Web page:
They’re expanding to Amtrak — and this time, their doofuses will be armed.
“Our mandate is to provide security and counterterrorism operations for all high-risk transportation targets, not just airports and aviation,” said John S. Pistole, the administrator of the agency. “The VIPR teams are a big part of that.”
Some in Congress, however, say the T.S.A. has not demonstrated that the teams are effective. Auditors at the Department of Homeland Security are asking questions about whether the teams are properly trained and deployed based on actual security threats.
Civil liberties groups say that the VIPR teams have little to do with the agency’s original mission to provide security screenings at airports and that in some cases their actions amount to warrantless searches in violation of constitutional protections.
“The problem with T.S.A. stopping and searching people in public places outside the airport is that there are no real legal standards, or probable cause,” said Khaliah Barnes, administrative law counsel at the Electronic Privacy Information Center in Washington. “It’s something that is easily abused because the reason that they are conducting the stops is shrouded in secrecy.”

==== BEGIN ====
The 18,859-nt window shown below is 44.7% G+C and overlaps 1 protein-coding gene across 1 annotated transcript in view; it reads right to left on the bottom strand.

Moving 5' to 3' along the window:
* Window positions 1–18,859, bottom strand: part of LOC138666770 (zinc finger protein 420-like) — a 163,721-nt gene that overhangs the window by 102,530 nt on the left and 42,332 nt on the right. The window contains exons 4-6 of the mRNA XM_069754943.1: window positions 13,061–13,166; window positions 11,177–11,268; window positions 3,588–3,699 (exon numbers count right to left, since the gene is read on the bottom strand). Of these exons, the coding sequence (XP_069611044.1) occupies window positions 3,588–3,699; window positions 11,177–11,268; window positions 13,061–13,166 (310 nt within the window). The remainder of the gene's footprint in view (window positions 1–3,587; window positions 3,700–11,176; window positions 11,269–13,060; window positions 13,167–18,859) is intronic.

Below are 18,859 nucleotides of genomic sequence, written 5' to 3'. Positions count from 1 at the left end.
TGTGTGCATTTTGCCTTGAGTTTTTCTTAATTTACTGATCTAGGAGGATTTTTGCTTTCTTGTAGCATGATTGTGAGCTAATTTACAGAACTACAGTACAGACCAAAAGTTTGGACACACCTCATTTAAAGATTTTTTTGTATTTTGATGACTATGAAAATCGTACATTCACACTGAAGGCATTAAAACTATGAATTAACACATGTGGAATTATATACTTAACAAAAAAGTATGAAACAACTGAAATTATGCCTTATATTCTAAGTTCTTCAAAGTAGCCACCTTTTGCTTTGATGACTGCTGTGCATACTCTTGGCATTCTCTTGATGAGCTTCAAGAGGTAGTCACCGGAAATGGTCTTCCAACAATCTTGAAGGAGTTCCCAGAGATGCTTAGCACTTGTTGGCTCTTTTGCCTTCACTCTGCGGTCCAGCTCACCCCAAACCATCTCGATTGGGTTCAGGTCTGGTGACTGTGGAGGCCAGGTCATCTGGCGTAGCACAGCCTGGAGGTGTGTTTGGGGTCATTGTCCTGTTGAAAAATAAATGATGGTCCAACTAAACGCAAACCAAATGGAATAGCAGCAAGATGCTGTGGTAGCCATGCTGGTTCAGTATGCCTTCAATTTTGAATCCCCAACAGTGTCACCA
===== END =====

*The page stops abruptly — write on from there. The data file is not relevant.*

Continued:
T.S.A. officials respond that the random searches are “special needs” or “administrative searches” that are exempt from probable cause because they further the government’s need to prevent terrorist attacks.
Emphasis added. So, the TSA can search when and where they deem necessary, and the Boarder Patrol can search you without probable cause as long as you’re within 100 miles of the border. Oh, and in case you missed it, it turns out the NSA dragnet data is used by the DEA, too.
T.S.A. officials would not say if the VIPR teams had ever foiled a terrorist plot or thwarted any major threat to public safety, saying the information is classified. But they argue that the random searches and presence of armed officers serve as a deterrent that bolsters the public confidence.
Really? No, what I see is a bunch of tinpot jackasses jumping at every opportunity to parade around playing soldier.
So long, Fourth Amendment!